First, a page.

Monday, August 31, 2009

Quick Look at Intermarket Correlations and Themes

Sometimes it feels as though it's all just one trade: the market is either rewarding risky assets or shunning them. Indeed, tracking intermarket themes during and across days provides useful information regarding the sentiment of large money managers.

I took a quick look at how three markets have been correlated since mid-2007 in terms of their weekly returns: U.S. dollar (UUP); commodities (DBC); and stocks (SPY).

U.S. dollar : commodities = -.57
Commodities : stocks = .39
U.S. dollar: stocks = -.25

If we just look during 2009, here's how the correlations shape up:

U.S. dollar : commodities = -.56
Commodities : stocks = .49
U.S. dollar: stocks = -.38

If anything, correlations have tightened up a bit during 2009. The negative relationship between the dollar and commodities makes sense, since commodities are in part denominated in dollars. A weak dollar implies a reflationary/inflationary outlook, which is positive for commodities.

As economies have picked up, the expectation is that economic growth would lead to greater commodity consumption; hence the positive correlation between commodities and stocks.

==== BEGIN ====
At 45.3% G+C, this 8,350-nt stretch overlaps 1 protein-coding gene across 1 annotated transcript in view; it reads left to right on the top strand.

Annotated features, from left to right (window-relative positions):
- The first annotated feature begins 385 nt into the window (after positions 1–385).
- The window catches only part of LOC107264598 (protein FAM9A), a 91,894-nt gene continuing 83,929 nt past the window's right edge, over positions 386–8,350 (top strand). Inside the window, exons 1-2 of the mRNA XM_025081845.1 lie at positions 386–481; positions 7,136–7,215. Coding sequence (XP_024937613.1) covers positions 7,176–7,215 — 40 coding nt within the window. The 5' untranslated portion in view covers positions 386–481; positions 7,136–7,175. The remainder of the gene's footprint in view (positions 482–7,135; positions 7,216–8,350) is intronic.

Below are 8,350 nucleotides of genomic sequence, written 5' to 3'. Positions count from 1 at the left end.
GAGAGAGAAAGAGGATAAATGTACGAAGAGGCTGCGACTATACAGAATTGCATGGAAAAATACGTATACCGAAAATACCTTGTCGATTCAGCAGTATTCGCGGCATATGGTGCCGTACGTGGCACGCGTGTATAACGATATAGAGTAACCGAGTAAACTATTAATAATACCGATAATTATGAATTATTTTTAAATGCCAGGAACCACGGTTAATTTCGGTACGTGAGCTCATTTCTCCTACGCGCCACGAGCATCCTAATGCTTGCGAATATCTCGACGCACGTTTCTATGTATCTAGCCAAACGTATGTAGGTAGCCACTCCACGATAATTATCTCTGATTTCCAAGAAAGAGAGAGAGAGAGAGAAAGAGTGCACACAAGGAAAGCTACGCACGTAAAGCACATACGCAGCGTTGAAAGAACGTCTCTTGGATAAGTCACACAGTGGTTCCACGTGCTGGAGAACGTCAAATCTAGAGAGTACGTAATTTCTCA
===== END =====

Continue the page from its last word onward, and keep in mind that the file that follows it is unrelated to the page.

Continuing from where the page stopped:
During the bear market, the U.S. dollar acted as a safe haven; those selling risky assets such as stocks fled to the safety of Treasury instruments and dollars. Now that stocks have been on the rise in the wake of economic recovery, there has been an appetite away from the dollar and toward the currencies of faster growing areas. Hence the negative correlation between the dollar and stocks.

An additional useful correlation to follow is Treasury yields. By observing the ebb and flow of these correlations over time, we gain insight into intermarket themes that drive capital flows.


fabien said...

Hi Brett,
I guessed you pikced this idea of looking at correlations on a day where correlation just didn't work. stocks down, dollar down, oil down...
What's your take on this ? short term blip or logn term change ? thx

Jorge said...

Dr. Steenbarger,

Yes, correlations have tightened as of late, and they're even more striking when either you look at them on a shorter time frame or discount instrument-specific events (such as inventories for energies, auctions for treasuries, foreign central banks for currencies,etc.). Outside of days where you have some important report, you could almost trade trade anything using the extremes in the TICK.

Best trading,